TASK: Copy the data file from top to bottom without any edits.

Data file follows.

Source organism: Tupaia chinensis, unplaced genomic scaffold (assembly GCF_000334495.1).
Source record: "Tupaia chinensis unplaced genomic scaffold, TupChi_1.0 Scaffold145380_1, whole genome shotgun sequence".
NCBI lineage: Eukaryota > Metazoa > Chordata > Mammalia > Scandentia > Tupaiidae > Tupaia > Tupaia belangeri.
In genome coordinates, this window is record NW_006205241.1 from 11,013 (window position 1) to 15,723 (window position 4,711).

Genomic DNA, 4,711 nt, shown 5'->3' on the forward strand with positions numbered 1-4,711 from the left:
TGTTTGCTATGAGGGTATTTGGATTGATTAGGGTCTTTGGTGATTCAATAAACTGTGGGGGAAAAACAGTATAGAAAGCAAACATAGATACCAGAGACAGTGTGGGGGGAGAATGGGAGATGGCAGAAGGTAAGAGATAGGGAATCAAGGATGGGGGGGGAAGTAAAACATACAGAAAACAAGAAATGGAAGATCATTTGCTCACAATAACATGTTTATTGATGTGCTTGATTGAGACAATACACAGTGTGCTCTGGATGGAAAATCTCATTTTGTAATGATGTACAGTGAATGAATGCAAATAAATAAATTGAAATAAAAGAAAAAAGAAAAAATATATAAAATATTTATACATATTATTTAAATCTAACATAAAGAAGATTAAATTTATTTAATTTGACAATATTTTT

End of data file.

Source organism: Tupaia chinensis, unplaced genomic scaffold (assembly GCF_000334495.1).
Source record: "Tupaia chinensis unplaced genomic scaffold, TupChi_1.0 Scaffold145380_1, whole genome shotgun sequence".
NCBI lineage: Eukaryota > Metazoa > Chordata > Mammalia > Scandentia > Tupaiidae > Tupaia > Tupaia belangeri.
In genome coordinates, this window is record NW_006205241.1 from 11,013 (window position 1) to 15,723 (window position 4,711).

Genomic DNA, 4,711 nt, shown 5'->3' on the forward strand with positions numbered 1-4,711 from the left:
TGTTTGCTATGAGGGTATTTGGATTGATTAGGGTCTTTGGTGATTCAATAAACTGTGGGGGAAAAACAGTATAGAAAGCAAACATAGATACCAGAGACAGTGTGGGGGGAGAATGGGAGATGGCAGAAGGTAAGAGATAGGGAATCAAGGATGGGGGGGGAAGTAAAACATACAGAAAACAAGAAATGGAAGATCATTTGCTCACAATAACATGTTTATTGATGTGCTTGATTGAGACAATACACAGTGTGCTCTGGATGGAAAATCTCATTTTGTAATGATGTACAGTGAATGAATGCAAATAAATAAATTGAAATAAAAGAAAAAAGAAAAAATATATAAAATATTTATACATATTATTTAAATCTAACATAAAGAAGATTAAATTTATTTAATTTGACAATATTTTT